International tribunals established in the 1990s by the UN Security Council (International Tribunal for the Former Yugoslavia (ICTY) and International Criminal Tribunal for Rwanda (ICTR)) made a significant contribution to the development of international criminal law. For instance, one of their most important achievements is prosecution of rape and sexual assaults. These crimes have been codified in international law as crimes against women’s chastity or family honor and thanks to the case-law of the tribunals (mostly, ICTY) they have been viewed as crimes against sexual autonomy of an individual and as much serious as murder. The article looks at the case-law of the ICTY where rape and sexual violence were tried as falling within the category of war crimes (namely, cruel treatment, outrages upon personal dignity and torture) even if the explicit prohibition of the crime was included only in Article 5 (“crimes against humanity”) of the ICTY Statute. Decisions of the tribunals have served as a basis for provisions of the Rome Statute of the International Criminal Court (ICC) and as an example of formation of new international law norms by means of judicial decisions.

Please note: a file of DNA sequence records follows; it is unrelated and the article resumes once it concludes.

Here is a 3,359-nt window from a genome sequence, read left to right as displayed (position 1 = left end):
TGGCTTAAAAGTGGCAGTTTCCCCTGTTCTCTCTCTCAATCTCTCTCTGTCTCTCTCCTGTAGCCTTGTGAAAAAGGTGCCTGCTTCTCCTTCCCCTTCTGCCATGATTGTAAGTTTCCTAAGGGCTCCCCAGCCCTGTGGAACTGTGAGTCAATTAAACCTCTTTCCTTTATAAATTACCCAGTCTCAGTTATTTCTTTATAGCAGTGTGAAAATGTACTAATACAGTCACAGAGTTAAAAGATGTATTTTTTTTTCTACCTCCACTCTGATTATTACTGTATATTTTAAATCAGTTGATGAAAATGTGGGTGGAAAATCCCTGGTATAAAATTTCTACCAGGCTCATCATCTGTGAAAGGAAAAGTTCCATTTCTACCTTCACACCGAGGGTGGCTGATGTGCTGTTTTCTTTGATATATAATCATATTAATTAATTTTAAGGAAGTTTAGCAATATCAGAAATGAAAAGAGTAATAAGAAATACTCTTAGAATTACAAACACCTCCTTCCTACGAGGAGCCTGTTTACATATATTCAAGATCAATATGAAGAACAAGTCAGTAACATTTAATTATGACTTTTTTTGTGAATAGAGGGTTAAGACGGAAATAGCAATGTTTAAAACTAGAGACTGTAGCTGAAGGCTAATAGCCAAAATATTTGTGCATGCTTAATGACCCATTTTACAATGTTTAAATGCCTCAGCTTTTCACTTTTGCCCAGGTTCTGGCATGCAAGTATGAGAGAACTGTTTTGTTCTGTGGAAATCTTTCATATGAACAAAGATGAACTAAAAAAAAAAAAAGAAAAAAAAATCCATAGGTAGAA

Wednesday, March 5, 2014
Nelaeva & Marochkin: Law-Making Capacity of International Tribunals (In the International Tribunal for the Former Yugoslavia Jurisprudence)
G. Nelaeva & Sergei Yurievich Marochkin (Tyumen State Univ. - Law) have posted Law-Making Capacity of International Tribunals (In the International Tribunal for the Former Yugoslavia Jurisprudence) (Tyumen State University Herald (Law), No. 3, 2013, pp. 116-123). Here's the abstract: